First 8 miles. (GPS was off by 3 ish miles by the end of the race)

First 8 miles. (GPS was off by 3 ish miles by the end of the race)

It’s hard to remember little details after that. Around mile 12 you go down the 500 ft of stairs. My only thought was that I would eventually have to go up this twice. Great.

Eventually I stopped being conservative, and would run hard when I felt good. Walk hills when I had to. Walk stairs.
9_31
I found myself being able to run for long stretches. There were long periods of downhill running, which was super fun. Most of the course was completely runnable. All of it was beautiful. I took in every second of it – loved almost every minute.
____________________________________________________
My goal of feeling good for 50k was succesful. But barely made it. I fell apart between underpass aid station and Buttermilk the second time. I wasn’t looking at my watch at all until now. I looked and expected to see 36 or so miles. My watch said 32. It had to be wrong.

There was a distinguished moment where I felt tired. Sleepy. I knew it was a food thing. It started pouring. I got cold. I got sad. Where was Coach. Where was buttermilk? Why is this taking so long… I thought about my crew. I thought about #trailsroc. All I wanted to do was stop, and curl up in a ball and cry.

I was a mess. I really didn’t want people to see me like this. I knew any minute I would get there, so I’d pull myself together, but fall apart again. Things started looking familiar, I heard things. I was close. I turned a corner and Mike was waiting for me. He asked me something, I managed some noises and tried to smile. Saw Matt B next, then Chris and Jeff. There was one thing I kept thinking about coming up to this. I think this is a Dean quote.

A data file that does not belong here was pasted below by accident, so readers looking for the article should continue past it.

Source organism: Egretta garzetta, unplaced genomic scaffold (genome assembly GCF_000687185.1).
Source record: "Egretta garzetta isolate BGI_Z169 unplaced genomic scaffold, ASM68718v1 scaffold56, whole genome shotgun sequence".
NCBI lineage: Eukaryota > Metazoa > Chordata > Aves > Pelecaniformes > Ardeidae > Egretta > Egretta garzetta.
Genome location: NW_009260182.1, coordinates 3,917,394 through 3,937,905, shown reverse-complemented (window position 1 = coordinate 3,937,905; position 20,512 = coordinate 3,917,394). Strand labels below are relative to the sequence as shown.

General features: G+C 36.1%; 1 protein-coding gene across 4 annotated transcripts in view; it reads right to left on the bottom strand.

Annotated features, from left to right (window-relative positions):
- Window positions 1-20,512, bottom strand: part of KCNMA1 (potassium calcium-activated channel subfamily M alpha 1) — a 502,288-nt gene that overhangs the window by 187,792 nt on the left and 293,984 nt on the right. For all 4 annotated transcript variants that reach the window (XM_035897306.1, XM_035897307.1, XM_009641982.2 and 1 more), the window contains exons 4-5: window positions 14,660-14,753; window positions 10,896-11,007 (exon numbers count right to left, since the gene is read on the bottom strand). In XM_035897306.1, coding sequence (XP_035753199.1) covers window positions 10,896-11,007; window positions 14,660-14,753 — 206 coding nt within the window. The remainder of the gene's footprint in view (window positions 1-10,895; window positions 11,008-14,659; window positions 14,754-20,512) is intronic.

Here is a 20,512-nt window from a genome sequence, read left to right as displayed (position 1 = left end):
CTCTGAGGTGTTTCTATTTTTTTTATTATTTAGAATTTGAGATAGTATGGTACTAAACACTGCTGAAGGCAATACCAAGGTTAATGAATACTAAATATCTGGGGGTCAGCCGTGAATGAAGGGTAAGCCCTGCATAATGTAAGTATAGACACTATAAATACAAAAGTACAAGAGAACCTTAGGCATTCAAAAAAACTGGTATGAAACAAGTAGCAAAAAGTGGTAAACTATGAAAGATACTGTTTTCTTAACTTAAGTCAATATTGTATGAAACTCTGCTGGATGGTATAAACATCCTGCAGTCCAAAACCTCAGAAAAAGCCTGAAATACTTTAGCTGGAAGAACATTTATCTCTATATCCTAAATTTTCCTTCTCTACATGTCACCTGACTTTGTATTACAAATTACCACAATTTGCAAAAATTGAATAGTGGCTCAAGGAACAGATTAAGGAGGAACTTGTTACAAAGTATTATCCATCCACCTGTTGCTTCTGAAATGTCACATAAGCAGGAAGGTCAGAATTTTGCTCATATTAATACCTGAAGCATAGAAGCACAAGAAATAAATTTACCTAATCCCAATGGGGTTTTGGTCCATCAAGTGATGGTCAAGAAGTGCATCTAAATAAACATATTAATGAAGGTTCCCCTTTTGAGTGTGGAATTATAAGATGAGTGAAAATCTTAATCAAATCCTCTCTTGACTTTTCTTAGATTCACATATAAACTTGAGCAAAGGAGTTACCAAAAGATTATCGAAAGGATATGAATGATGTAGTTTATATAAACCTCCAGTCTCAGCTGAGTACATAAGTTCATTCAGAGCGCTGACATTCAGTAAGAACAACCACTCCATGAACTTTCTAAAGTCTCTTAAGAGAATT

“The ultramarathon doesn’t build character, it reveals it…. no communication is ever more real, no expression ever more honest.”

I thought of this when I felt good, when I felt sad. And every time it made it hard to breath. Everytime I thought about Mike Welden. Matt Bertrand. Chris O’Brien. Jeff Green. 4 people who were following me through the woods all day. Made it to every aid station – Twice. Never missed me. Overwhelming amount of love I feel for these people.
_____________________________________________________

The cheers from #trailsroc made me totally forget I wanted to sit down. I told Ron I was freaking out. Told Matt I think I needed my gloves. Mike ran and got them for me. I stood there holding them with useless swollen, and wet hands. Matt failed at putting them on for me. Danielle Snyder succeeded. I don’t remember much of what was said there – but I remember it being pretty hilarious. I stole a salt tab, pickle, m&m’s and a couple of oreos – and was on my way again. It was gonna be a long 13 mile walk back to the finish… so I thought.